Text me when you get home : the evolution and triumph of modern female friendship / Kayleen Schaefer.

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    • Abstract:
      Summary: "Text me when you get home." After joyful nights out together, female friends say this to one another as a way of cementing their love. It's about safety; but more than that, it's about solidarity. A personal and sociological examination--and ultimately a celebration--of the evolution of female friendship in pop culture and modern society.
    • Content Notes:
      Why women tell each other, "text me when you get home" -- The friendships that shaped our own -- Mean girls and nice girls -- All about the boys -- A new focus on friendships -- Our BFFs, people, and soulmates -- Strength in numbers -- How our friendships end, change, and endure.
    • Notes:
      Includes bibliographical references (pages 269-271).
    • ISBN:
    • Accession Number:
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Booklist Reviews 2018 January #1

Here's a book to devour in two sittings. Half memoir, half cultural analysis, Schaefer's exploration of female friendship draws readers in with familiar scenarios and pop-culture references. Through historical research, interviews, popular media, and her own experiences, Schaefer chronicles how the importance of female friendships has changed over time. She begins by discussing her mother's focus on her husband and family before addressing her own early reluctance to rely on female friends. After a significant breakup, Schaefer realized how critical her friendships were and began cultivating them with new purpose. Throughout, Schaefer analyzes how female friendships are represented in films and TV, from Beaches to Mean Girls and Broad City. At times, readers will wish her analysis went deeper, such as when she discusses trying to be "one of the boys," and that she would delve further into how women learn to value men's culture as "serious" while devaluing anything feminine. Readers of all generations will enjoy her engaging writing and may see their own friendships reflected in her stories. Copyright 2018 Booklist Reviews.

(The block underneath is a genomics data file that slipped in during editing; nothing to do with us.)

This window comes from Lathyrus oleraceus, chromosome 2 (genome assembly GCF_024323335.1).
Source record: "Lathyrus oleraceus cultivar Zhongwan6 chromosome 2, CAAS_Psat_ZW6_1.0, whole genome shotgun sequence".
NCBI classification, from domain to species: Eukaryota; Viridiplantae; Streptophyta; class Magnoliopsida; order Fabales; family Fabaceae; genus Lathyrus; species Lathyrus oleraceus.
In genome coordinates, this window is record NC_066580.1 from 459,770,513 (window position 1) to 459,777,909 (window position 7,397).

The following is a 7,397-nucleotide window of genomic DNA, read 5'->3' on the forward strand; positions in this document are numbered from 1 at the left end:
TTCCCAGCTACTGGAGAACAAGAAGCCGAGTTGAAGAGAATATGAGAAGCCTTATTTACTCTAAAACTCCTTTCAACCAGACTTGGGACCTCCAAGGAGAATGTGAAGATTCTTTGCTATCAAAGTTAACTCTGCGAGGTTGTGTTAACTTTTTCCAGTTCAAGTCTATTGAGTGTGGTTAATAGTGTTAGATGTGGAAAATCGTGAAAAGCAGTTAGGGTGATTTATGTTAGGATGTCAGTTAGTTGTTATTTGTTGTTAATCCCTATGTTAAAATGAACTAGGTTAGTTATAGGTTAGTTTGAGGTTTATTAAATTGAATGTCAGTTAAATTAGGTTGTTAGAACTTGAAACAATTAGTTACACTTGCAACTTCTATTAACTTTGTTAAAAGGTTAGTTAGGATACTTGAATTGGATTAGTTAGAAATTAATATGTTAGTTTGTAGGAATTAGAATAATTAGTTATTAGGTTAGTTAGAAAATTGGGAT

LJ Reviews 2017 October #1

What does female friendship mean today? Something different from what it used to mean, when women competed with nails unsheathed and dumped their girlfriends as soon as Mr. Right came along. There's even a Galentine's Day, the unofficial female friendship holiday on February 13. Journalist Schaefer draws on research and personal anecdote to assay this bright new world.

Copyright 2017 Library Journal.

LJ Reviews 2018 January #1

Following decades of white, middle-class couples who turned inward for companionship, Schaefer posits that modern women of this class and race are now looking outward and raising the value of friendships to that of other serious relationships. Telling someone "text me when you get home" is a way of continuing the conversation and letting friends know you care, as well as a method for friends to stay connected in one another's lives. Whereas female friendships were once stereotyped as disposable or competitive by scholars and the media, the subsiding of these classifications is the basis for Schaefer's work. The author successfully weaves the stories of her life and her mother's into a narrative of the changes that have occurred through time. She discusses her own path to modern female friendship: first as a competitive youth, then trying to fit in with a male-dominated workplace, and finally a self-proclaimed awakening to the power of female relationships. VERDICT Schaefer provides an engaging, deeply researched sociological perspective into the evolution of female friendships. Consider purchasing where women's studies topics circulate well.—Mattie Cook, Lake Odessa Comm. Lib., MI

Copyright 2017 Library Journal.